Passive House

Passive House is a set of methods for creating resource-efficient, extremely low-energy use buildings. The concept began with super-insulated structures, which gathered interest and attention during the energy crisis of the late 1970s and ‘80s. It was further developed in Germany (where it is called Passivhaus) by a scientist named Dr. Wolfgang Feist, to become a comprehensive energy analysis tool, intended to raise the standard of quality for construction. It was brought to the US by Katrina Klingenberg, a German architect and educator.

Choices at every step of the design process and every level of scale are evaluated for their ability to increase efficiency. During the initial design phase, the performance of a proposed scheme is simulated using a computer model, which will account for the following as part of a total energy analysis:

  • Detailed floor, wall, and roof assemblies
  • Specific climate data and external solar gains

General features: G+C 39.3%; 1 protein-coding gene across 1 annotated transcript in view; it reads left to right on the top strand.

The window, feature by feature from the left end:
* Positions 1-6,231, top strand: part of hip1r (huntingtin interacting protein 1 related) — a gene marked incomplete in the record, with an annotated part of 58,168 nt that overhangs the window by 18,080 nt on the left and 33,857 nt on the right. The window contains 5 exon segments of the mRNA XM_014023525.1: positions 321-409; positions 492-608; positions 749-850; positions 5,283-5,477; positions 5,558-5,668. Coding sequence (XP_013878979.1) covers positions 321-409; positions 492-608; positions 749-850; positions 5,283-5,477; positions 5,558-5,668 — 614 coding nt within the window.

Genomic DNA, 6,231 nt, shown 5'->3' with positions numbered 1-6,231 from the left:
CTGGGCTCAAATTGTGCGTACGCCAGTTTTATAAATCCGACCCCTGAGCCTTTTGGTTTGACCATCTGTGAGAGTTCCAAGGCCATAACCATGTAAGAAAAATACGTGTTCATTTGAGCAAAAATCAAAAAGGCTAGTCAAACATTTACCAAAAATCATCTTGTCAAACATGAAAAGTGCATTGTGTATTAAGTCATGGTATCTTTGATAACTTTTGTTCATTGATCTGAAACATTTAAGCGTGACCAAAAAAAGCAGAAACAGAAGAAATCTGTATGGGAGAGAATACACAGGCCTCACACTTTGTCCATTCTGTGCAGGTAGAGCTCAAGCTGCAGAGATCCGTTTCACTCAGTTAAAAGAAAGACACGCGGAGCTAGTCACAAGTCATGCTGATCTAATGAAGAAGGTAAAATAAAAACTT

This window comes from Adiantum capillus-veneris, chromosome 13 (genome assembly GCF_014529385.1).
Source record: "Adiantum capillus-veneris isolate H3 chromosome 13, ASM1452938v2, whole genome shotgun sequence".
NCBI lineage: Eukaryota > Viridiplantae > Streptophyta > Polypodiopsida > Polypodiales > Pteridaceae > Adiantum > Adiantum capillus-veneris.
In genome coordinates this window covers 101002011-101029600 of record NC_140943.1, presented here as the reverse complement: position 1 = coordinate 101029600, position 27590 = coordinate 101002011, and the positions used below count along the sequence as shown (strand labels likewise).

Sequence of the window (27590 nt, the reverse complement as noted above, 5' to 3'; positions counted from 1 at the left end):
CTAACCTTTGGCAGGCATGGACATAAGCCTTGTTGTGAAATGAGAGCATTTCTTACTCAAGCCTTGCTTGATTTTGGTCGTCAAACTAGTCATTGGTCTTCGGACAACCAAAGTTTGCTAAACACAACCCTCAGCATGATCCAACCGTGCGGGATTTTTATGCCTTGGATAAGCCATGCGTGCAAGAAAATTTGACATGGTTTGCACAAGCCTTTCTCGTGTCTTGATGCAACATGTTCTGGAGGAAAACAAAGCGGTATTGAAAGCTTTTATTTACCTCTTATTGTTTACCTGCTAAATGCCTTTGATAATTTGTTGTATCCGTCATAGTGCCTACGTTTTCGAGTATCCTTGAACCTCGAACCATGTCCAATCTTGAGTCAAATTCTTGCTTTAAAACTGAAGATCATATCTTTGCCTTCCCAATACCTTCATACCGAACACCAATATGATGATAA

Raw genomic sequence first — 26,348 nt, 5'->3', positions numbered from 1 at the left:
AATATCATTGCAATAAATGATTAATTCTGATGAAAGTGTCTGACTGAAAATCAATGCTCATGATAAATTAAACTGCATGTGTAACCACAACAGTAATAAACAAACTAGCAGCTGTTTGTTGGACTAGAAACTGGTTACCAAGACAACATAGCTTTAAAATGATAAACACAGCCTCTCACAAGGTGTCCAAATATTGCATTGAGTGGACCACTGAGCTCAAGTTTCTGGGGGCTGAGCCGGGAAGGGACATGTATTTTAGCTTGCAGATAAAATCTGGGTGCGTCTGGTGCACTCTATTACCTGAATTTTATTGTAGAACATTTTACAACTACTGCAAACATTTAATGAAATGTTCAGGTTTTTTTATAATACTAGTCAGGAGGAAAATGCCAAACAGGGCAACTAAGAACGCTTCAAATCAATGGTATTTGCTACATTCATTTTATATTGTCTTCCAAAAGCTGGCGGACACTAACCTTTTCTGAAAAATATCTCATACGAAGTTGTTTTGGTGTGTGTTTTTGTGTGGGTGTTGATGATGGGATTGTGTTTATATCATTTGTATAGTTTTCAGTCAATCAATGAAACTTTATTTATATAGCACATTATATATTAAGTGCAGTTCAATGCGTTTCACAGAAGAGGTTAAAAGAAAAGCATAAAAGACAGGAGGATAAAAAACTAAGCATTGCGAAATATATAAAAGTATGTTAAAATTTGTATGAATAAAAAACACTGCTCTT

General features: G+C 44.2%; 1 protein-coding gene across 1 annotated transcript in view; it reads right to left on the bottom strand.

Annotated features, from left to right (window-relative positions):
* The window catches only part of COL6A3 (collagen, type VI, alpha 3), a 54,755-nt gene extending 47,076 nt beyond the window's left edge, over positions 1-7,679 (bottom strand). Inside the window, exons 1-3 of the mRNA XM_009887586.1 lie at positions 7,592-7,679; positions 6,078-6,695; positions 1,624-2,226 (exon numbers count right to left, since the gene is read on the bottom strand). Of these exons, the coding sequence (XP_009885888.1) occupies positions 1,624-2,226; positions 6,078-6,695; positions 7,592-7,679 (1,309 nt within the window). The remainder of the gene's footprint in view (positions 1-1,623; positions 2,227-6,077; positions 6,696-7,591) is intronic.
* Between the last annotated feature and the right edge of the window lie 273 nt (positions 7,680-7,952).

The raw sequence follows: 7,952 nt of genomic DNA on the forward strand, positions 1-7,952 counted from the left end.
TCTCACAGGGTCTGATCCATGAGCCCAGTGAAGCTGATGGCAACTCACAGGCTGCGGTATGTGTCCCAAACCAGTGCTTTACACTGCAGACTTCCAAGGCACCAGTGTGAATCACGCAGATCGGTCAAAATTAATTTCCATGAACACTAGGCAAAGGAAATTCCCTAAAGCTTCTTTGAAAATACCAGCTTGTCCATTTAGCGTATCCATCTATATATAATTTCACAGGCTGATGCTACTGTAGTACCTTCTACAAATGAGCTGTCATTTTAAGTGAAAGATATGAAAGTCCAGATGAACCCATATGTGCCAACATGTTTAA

• Internal heating loads from occupants and equipment
  • Renewable energy sources

Data from this analysis is used to adjust the scheme for the next design phase, and this process is reiterated until the simulation shows that the building will meet the Passive House standard.

During the construction phase, care is taken to ensure that the critical design elements suggested by the simulation are built as specified. Passive House projects do not require high-tech solutions, but do require tight collaboration between designers who are knowledgeable and thoughtful, and builders who keep a close eye on quality control. Important considerations are:

  • Careful selection and proper installation of windows
  • Air-sealing of the exterior boundary
  • Designing the ventilation system in conjunction with the heating system
  • Coordination between the various sub-contractors to ensure there are no conflicts between trades

Everyone involved in the project must work together to achieve these goals.